21. A method of spectral band interspersion between two lines carrying the respective signals S1 and S2, each carrying two tributary signals multiplexed in time with a base bit rate Tb; said spectral band interspersion being carried out using a tunable AWG device, said tunable AWG device comprising two optical input ports and two optical output ports, wherein: the tunable AWG device has a cyclical design, the acoustic excitation produces a displacement in wavelength equal to the free spectral range, and an acoustic wave (SAW) is generated that excites the AWG in a triangular form such that fsaw=1/Tb wherein fsaw is the fundamental frequency of the acoustic wave to result in a temporal switch place wherein one tributary signals multiplexed in the signal S1 is exchanged for another tributary signal of the signal S2.

Description:

The present patent application is a national phase application of International Application No. PCT/ES2012/070335, filed May 11, 2012.

OBJECT OF THE INVENTION

The present invention relates to an AWG (Arrayed Waveguide Grating) device. An AWG device is an integrated optical device enabling the introduction of a signal consisting of several signals multiplexed by wavelength division through an input port so that a demultiplexed output signal is obtained with each component exiting through a different port.

If the multiplexed signal is changed to another input port, the demultiplexed signals appear at different ports, but always following an established order.

The present invention allows the tuning of the AWG device using acoustic stationary waves so that the optical waveguides acoustically excited are excited according to a linear acoustic wave.

BACKGROUND OF THE INVENTION

As defined, the AWG device is an integrated optical device that demultiplexes a composite signal such that once the composite signal has been introduced into an input, the demultiplexed signals are obtained at the multiple output ports.

The output at which each of the demultiplexed signals is obtained is determined by the AWG design.

Although a wavelength is the inverse of the frequency, and therefore they are parameters that define the same properties, throughout the description (unless otherwise specified) the term frequency is reserved for acoustic signals and the term wavelength for optical signals.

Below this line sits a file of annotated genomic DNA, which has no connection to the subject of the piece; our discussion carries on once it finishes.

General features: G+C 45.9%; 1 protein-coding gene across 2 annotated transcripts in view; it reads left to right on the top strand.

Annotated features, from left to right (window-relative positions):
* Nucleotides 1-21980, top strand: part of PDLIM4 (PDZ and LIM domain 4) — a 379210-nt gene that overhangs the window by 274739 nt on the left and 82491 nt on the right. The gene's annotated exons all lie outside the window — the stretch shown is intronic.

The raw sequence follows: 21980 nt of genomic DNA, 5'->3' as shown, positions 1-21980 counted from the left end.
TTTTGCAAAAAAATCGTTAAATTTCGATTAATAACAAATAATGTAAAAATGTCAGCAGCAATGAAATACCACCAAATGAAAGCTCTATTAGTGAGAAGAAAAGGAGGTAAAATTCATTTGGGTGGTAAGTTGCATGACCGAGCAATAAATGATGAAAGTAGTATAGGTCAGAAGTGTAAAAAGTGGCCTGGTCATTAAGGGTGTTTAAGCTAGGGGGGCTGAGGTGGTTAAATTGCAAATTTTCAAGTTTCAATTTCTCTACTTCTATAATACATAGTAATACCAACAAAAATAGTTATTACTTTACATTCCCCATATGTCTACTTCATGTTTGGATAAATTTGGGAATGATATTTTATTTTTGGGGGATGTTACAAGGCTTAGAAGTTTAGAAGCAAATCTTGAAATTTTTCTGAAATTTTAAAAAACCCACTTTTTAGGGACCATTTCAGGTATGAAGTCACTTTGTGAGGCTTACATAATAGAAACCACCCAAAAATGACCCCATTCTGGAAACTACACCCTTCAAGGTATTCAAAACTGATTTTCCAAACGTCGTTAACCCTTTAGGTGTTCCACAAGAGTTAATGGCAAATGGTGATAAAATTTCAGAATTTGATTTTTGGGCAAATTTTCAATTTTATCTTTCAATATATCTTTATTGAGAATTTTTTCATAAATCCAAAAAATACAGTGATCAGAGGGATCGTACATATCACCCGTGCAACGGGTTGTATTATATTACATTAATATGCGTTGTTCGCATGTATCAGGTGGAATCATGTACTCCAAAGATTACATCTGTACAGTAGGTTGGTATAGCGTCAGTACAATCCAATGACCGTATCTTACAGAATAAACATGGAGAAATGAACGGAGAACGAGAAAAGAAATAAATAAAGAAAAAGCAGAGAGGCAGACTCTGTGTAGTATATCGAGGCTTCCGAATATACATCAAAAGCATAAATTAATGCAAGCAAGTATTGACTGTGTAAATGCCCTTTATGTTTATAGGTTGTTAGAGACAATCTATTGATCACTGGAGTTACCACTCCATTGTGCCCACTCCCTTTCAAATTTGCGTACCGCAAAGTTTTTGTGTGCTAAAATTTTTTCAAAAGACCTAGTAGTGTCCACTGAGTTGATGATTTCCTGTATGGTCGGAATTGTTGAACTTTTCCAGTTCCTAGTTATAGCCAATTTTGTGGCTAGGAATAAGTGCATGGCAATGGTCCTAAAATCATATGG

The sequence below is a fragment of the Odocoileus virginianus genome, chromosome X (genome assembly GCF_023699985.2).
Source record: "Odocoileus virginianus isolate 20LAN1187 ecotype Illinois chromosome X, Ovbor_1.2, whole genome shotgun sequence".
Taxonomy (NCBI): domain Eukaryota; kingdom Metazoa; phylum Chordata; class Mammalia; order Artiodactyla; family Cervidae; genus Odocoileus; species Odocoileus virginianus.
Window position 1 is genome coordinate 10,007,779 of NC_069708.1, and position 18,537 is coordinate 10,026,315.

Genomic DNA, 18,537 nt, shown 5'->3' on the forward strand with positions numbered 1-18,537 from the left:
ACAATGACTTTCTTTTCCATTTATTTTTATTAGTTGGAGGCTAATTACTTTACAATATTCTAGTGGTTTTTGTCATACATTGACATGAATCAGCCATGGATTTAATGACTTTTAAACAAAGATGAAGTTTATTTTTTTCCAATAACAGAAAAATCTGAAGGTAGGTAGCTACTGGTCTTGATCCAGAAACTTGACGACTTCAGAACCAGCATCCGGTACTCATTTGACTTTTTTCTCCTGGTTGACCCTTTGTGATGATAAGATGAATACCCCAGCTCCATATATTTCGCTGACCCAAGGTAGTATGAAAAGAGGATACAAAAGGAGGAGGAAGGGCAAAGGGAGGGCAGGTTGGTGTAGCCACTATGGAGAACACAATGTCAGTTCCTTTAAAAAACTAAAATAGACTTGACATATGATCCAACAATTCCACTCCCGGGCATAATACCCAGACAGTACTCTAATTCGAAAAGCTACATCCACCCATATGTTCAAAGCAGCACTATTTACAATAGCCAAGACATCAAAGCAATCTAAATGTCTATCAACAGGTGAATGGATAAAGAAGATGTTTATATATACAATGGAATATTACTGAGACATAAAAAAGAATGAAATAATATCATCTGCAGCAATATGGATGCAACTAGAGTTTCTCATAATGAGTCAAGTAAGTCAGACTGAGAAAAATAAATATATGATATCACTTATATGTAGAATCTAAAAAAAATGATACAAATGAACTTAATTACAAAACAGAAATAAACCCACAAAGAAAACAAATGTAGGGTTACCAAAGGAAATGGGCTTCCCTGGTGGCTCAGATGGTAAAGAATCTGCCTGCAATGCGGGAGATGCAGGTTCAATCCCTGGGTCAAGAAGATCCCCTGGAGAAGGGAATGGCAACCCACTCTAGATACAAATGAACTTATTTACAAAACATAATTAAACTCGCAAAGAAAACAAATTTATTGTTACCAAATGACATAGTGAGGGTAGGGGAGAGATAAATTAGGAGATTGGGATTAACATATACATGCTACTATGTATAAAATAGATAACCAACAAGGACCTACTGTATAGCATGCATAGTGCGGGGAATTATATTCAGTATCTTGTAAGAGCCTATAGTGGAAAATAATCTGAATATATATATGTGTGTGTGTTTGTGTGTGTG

Describing the basic configuration of an AWG as known in the prior art, it is formed by:

    • one or more input ports consisting of optical waveguides,
    • a number of output ports consisting of optical waveguides,
    • a first optical coupler for optical input port mixing,
    • a second optical coupler for the mixing and output of optical output ports,
    • a set of optical waveguides with increasing lengths connecting the first optical coupler to the second optical coupler so as to enable the multiplexing/demultiplexing of signals transmitted.

For the sake of simplicity, it is assumed that the AWG device has a single input. The composite signal entering this input is distributed by the first optical coupler over the entire set of optical waveguides with increasing lengths.

The optical signal that travels through each of the guides will reach the second optical coupler. Since each optical guide has a different length, the route will also be different.

The set of optical waveguides with increasing lengths leads to a selection of output ports depending on the frequency of the optical signal due to a phenomenon of constructive interference that causes light to diffract in one port or another.

The fixed length set of guides with increasing lengths means that the mode in which the outputs are distributed depending on the input is already preset at the design stage and that this distribution cannot change during operation.

If instead of a single input, the device comprises more than one input, there is an output distribution for each input. However, the output distribution is also established during the design stage and cannot change during operation.

For instance, if the multiplexed signal is introduced into input port 1, the demultiplexed signal with a wavelength of λ1 will exit through output port 1, signal λ2 will exit through output port 2, signal λ3 will exit through output port 3, and so on. But if the input port of the multiplexed signal is input port 2, the demultiplexed signal with a wavelength of λ1 will exit through output port 2, signal λ2 will exit through output port 3, signal λ3 will exit through output port 4 and so on. So, the relationship between input and output remains preset.

One way to get around this limitation is to modify the refractive index of optical waveguides along which the optical signal travels. This will modify the propagation conditions of light inside the guides and AWG behaviour can change during operation.

The prior art discloses proposals of technical solutions aimed at modifying the refractive index to enable AWG tuning.

In particular, the patent application with publication number US2002/0080715A1 describes and claims a first method for refractive index variation by changing the temperature of the guides.

While this method of varying the refractive index is feasible, the temperature changes are not immediate and require a long transition time. The thermal inertia prevents this change from being almost instantaneous.

This very same application US2002/0080715A1 addresses the possibility of using acoustic waves since they also modify the refractive index. Although this solution is presented generically and is even claimed, the application itself acknowledges that is not feasible since it requires a constant change rate. The patent application does not disclose a solution to this problem.